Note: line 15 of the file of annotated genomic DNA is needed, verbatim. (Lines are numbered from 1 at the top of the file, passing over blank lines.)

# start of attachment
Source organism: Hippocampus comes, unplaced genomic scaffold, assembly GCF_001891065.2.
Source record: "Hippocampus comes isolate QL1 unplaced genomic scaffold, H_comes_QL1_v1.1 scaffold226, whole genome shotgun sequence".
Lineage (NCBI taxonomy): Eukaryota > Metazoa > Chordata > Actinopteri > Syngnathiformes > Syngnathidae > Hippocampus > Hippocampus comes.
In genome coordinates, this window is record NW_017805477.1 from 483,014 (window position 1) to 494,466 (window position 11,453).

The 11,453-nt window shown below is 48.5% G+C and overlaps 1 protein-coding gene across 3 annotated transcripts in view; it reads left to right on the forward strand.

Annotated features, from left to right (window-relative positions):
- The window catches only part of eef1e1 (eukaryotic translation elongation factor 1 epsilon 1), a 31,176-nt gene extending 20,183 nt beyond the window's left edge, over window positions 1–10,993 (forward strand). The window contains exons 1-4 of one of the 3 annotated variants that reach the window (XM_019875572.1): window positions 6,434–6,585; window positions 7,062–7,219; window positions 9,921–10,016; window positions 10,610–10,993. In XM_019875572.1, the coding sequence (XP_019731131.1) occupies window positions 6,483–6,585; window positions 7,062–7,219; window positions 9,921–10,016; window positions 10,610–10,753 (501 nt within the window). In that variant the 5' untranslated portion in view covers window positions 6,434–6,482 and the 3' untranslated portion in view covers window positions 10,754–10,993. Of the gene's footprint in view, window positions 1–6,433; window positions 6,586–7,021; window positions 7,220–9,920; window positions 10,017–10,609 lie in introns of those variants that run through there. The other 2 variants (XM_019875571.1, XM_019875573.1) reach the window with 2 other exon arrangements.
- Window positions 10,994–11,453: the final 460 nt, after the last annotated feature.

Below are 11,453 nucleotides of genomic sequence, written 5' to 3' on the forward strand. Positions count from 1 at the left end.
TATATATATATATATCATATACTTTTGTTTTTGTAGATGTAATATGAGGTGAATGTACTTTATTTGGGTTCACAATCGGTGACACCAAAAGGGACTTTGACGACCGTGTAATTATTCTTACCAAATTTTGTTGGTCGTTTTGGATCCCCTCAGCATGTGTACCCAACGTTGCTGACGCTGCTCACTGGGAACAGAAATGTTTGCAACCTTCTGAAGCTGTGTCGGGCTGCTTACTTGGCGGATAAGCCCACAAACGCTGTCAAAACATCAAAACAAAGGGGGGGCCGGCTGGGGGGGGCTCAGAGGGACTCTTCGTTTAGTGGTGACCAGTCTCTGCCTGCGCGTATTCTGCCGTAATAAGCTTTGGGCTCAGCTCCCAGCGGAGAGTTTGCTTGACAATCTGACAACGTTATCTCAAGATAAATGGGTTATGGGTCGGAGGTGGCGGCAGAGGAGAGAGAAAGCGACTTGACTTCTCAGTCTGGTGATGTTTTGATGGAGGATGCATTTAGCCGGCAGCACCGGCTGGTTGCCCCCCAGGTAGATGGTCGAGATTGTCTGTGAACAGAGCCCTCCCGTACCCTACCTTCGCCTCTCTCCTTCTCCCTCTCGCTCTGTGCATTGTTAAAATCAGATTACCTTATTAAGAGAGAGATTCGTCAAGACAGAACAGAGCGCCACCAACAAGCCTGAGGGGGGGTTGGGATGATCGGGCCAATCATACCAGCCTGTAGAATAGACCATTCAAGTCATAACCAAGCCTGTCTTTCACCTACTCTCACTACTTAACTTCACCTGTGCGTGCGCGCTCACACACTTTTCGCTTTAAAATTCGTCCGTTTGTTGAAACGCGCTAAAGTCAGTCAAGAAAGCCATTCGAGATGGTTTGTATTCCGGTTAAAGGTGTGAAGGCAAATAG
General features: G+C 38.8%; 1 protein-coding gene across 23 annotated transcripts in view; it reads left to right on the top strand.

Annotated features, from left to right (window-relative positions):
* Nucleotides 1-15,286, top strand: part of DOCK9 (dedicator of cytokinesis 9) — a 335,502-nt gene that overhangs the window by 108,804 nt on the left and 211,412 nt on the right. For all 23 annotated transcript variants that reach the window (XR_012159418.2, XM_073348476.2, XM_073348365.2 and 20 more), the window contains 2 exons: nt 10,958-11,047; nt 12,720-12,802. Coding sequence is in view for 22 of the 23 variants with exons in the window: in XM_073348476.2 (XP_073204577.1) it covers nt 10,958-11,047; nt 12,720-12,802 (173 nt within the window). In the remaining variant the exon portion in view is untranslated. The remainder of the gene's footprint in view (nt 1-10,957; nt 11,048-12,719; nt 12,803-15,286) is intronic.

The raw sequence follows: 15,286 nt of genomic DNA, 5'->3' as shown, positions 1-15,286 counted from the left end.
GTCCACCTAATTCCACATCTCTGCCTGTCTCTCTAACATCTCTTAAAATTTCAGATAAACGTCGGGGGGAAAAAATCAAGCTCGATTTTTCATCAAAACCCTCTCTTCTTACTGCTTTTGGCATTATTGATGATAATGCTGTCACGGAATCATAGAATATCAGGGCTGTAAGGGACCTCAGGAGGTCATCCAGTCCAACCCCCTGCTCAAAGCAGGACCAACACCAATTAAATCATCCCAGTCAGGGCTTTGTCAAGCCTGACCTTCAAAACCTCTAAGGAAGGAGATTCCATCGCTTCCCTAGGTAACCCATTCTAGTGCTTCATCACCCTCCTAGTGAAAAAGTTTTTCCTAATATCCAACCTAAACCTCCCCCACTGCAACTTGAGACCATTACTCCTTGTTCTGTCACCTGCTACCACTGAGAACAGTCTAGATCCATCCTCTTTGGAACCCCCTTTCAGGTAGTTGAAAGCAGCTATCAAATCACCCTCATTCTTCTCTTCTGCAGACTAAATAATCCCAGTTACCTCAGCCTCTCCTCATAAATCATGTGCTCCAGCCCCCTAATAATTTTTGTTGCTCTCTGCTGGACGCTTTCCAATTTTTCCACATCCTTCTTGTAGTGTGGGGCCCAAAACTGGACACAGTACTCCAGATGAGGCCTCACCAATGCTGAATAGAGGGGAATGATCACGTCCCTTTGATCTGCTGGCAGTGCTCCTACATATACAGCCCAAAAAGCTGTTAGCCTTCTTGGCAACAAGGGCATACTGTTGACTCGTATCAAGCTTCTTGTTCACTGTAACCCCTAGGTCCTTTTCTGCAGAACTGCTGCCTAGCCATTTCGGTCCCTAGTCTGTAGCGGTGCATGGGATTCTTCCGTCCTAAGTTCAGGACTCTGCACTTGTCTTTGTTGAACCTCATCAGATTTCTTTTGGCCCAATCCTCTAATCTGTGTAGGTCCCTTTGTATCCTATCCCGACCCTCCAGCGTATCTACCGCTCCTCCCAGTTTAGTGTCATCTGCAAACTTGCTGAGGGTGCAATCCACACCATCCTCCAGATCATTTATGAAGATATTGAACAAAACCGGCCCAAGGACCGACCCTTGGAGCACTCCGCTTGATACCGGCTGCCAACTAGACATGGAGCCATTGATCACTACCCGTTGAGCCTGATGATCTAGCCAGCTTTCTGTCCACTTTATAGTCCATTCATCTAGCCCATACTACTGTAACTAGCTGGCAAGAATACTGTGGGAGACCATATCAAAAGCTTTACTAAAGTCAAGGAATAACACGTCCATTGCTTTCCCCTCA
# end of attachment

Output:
GTCCACCTAATTCCACATCTCTGCCTGTCTCTCTAACATCTCTTAAAATTTCAGATAAACGTCGGGGGGAAAAAATCAAGCTCGATTTTTCATCAAAACCCTCTCTTCTTACTGCTTTTGGCATTATTGATGATAATGCTGTCACGGAATCATAGAATATCAGGGCTGTAAGGGACCTCAGGAGGTCATCCAGTCCAACCCCCTGCTCAAAGCAGGACCAACACCAATTAAATCATCCCAGTCAGGGCTTTGTCAAGCCTGACCTTCAAAACCTCTAAGGAAGGAGATTCCATCGCTTCCCTAGGTAACCCATTCTAGTGCTTCATCACCCTCCTAGTGAAAAAGTTTTTCCTAATATCCAACCTAAACCTCCCCCACTGCAACTTGAGACCATTACTCCTTGTTCTGTCACCTGCTACCACTGAGAACAGTCTAGATCCATCCTCTTTGGAACCCCCTTTCAGGTAGTTGAAAGCAGCTATCAAATCACCCTCATTCTTCTCTTCTGCAGACTAAATAATCCCAGTTACCTCAGCCTCTCCTCATAAATCATGTGCTCCAGCCCCCTAATAATTTTTGTTGCTCTCTGCTGGACGCTTTCCAATTTTTCCACATCCTTCTTGTAGTGTGGGGCCCAAAACTGGACACAGTACTCCAGATGAGGCCTCACCAATGCTGAATAGAGGGGAATGATCACGTCCCTTTGATCTGCTGGCAGTGCTCCTACATATACAGCCCAAAAAGCTGTTAGCCTTCTTGGCAACAAGGGCATACTGTTGACTCGTATCAAGCTTCTTGTTCACTGTAACCCCTAGGTCCTTTTCTGCAGAACTGCTGCCTAGCCATTTCGGTCCCTAGTCTGTAGCGGTGCATGGGATTCTTCCGTCCTAAGTTCAGGACTCTGCACTTGTCTTTGTTGAACCTCATCAGATTTCTTTTGGCCCAATCCTCTAATCTGTGTAGGTCCCTTTGTATCCTATCCCGACCCTCCAGCGTATCTACCGCTCCTCCCAGTTTAGTGTCATCTGCAAACTTGCTGAGGGTGCAATCCACACCATCCTCCAGATCATTTATGAAGATATTGAACAAAACCGGCCCAAGGACCGACCCTTGGAGCACTCCGCTTGATACCGGCTGCCAACTAGACATGGAGCCATTGATCACTACCCGTTGAGCCTGATGATCTAGCCAGCTTTCTGTCCACTTTATAGTCCATTCATCTAGCCCATACTACTGTAACTAGCTGGCAAGAATACTGTGGGAGACCATATCAAAAGCTTTACTAAAGTCAAGGAATAACACGTCCATTGCTTTCCCCTCA